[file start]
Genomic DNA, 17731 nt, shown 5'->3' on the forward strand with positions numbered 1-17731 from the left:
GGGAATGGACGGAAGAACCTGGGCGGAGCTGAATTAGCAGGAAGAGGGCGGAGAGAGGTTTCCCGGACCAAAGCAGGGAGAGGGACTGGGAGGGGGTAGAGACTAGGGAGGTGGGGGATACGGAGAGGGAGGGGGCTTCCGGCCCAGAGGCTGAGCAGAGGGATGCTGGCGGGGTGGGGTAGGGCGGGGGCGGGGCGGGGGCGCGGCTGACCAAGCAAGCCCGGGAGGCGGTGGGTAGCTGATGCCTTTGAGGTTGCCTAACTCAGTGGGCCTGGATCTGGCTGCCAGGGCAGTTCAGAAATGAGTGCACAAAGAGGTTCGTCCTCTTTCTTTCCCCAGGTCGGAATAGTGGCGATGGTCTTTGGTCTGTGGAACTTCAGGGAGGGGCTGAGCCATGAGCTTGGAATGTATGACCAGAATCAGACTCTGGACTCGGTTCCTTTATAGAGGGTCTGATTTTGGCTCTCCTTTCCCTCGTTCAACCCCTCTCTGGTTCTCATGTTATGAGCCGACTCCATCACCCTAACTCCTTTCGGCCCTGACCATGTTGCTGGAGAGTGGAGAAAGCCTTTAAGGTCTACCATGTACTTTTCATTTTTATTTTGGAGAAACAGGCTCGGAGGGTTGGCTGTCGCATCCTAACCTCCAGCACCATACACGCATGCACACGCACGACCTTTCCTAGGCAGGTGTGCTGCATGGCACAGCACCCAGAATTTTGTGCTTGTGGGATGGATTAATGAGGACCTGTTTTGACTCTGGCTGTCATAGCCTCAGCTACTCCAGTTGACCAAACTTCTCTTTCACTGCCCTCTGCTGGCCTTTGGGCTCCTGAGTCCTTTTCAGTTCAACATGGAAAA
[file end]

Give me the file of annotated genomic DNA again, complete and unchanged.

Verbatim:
Genomic DNA, 17731 nt, shown 5'->3' on the forward strand with positions numbered 1-17731 from the left:
GGGAATGGACGGAAGAACCTGGGCGGAGCTGAATTAGCAGGAAGAGGGCGGAGAGAGGTTTCCCGGACCAAAGCAGGGAGAGGGACTGGGAGGGGGTAGAGACTAGGGAGGTGGGGGATACGGAGAGGGAGGGGGCTTCCGGCCCAGAGGCTGAGCAGAGGGATGCTGGCGGGGTGGGGTAGGGCGGGGGCGGGGCGGGGGCGCGGCTGACCAAGCAAGCCCGGGAGGCGGTGGGTAGCTGATGCCTTTGAGGTTGCCTAACTCAGTGGGCCTGGATCTGGCTGCCAGGGCAGTTCAGAAATGAGTGCACAAAGAGGTTCGTCCTCTTTCTTTCCCCAGGTCGGAATAGTGGCGATGGTCTTTGGTCTGTGGAACTTCAGGGAGGGGCTGAGCCATGAGCTTGGAATGTATGACCAGAATCAGACTCTGGACTCGGTTCCTTTATAGAGGGTCTGATTTTGGCTCTCCTTTCCCTCGTTCAACCCCTCTCTGGTTCTCATGTTATGAGCCGACTCCATCACCCTAACTCCTTTCGGCCCTGACCATGTTGCTGGAGAGTGGAGAAAGCCTTTAAGGTCTACCATGTACTTTTCATTTTTATTTTGGAGAAACAGGCTCGGAGGGTTGGCTGTCGCATCCTAACCTCCAGCACCATACACGCATGCACACGCACGACCTTTCCTAGGCAGGTGTGCTGCATGGCACAGCACCCAGAATTTTGTGCTTGTGGGATGGATTAATGAGGACCTGTTTTGACTCTGGCTGTCATAGCCTCAGCTACTCCAGTTGACCAAACTTCTCTTTCACTGCCCTCTGCTGGCCTTTGGGCTCCTGAGTCCTTTTCAGTTCAACATGGAAAA